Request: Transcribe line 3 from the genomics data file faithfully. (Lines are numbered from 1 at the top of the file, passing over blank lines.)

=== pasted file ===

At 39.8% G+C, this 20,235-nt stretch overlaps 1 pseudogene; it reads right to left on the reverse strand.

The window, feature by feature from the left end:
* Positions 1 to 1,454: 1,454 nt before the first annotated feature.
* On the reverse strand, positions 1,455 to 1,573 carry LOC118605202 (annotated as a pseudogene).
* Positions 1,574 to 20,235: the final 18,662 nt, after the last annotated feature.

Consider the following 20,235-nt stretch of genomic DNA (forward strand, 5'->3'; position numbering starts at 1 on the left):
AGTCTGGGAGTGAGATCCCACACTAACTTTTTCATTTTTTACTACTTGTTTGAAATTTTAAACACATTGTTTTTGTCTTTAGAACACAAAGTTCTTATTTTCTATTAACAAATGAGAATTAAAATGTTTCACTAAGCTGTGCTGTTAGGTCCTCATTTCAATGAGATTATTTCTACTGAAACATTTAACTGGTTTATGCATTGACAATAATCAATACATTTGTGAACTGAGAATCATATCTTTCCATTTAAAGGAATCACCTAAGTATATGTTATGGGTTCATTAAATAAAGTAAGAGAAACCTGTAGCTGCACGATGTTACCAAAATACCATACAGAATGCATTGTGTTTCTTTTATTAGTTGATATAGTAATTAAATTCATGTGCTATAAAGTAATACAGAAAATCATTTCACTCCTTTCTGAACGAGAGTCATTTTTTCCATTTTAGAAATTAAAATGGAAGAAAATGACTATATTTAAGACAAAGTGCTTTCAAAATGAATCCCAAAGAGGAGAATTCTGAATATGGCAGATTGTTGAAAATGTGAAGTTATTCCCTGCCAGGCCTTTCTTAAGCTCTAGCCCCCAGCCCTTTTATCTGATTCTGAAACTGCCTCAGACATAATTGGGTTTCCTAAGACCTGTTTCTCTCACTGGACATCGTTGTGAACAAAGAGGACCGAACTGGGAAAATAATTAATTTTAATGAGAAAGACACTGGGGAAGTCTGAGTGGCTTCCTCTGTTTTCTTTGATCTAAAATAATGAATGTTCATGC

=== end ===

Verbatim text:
* Positions 1 to 1,454: 1,454 nt before the first annotated feature.